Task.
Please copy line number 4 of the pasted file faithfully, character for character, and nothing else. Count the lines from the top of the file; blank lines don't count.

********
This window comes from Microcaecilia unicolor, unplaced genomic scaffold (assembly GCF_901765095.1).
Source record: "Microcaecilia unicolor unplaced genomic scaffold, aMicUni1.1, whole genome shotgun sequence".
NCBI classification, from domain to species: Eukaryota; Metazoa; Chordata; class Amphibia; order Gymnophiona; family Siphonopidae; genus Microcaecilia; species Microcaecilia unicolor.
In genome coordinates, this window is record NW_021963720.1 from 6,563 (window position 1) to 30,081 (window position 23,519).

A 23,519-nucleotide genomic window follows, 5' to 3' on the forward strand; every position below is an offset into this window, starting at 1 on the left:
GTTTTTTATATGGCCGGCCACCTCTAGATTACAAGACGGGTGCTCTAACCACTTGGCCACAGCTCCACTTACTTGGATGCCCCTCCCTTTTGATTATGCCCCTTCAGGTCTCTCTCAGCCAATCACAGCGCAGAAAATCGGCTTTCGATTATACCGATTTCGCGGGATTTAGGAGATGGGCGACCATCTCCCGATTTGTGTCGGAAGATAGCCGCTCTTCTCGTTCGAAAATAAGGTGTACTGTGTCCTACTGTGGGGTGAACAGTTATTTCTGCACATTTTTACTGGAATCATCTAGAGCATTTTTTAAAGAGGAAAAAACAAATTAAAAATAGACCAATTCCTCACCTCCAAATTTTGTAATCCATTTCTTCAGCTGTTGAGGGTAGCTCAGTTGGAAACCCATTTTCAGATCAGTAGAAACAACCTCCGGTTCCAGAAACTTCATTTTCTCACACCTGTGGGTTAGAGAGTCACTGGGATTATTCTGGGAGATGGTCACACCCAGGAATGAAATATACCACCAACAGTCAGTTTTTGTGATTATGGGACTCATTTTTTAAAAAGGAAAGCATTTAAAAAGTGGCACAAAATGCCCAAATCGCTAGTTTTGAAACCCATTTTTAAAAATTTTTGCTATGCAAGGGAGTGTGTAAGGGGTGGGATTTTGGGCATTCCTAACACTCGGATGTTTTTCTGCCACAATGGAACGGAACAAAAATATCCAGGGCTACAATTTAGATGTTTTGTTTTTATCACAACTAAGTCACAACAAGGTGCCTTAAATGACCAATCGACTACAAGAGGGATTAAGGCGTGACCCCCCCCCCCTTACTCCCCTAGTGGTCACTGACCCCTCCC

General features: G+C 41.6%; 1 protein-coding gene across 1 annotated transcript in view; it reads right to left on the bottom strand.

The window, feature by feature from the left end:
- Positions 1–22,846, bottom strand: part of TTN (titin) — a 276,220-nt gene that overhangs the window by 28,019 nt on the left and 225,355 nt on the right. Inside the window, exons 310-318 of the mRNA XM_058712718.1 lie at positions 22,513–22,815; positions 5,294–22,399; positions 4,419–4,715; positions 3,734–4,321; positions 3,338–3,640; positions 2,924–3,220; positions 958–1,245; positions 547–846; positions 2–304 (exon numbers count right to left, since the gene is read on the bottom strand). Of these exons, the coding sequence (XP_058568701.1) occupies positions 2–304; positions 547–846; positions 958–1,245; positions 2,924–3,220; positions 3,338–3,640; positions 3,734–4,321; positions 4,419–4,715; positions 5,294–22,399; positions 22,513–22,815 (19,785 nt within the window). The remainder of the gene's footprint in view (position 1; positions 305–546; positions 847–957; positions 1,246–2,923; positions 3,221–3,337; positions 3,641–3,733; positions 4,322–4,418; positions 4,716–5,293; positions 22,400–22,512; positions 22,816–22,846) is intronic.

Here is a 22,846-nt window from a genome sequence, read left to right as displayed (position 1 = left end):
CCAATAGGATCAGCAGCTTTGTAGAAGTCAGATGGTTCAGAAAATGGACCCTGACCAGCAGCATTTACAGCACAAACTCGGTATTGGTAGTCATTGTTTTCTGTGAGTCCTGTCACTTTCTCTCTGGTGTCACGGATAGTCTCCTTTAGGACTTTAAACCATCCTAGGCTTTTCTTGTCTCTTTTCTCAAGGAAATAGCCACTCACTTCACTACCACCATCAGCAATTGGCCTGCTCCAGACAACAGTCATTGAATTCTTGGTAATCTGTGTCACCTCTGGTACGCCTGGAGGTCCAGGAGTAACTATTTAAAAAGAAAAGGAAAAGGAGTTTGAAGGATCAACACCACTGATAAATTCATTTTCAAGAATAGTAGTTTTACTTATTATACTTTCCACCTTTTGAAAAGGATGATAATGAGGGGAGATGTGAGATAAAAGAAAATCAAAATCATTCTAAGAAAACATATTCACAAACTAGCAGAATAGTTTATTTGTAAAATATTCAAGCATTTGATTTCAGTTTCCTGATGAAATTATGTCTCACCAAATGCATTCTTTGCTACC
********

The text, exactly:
In genome coordinates, this window is record NW_021963720.1 from 6,563 (window position 1) to 30,081 (window position 23,519).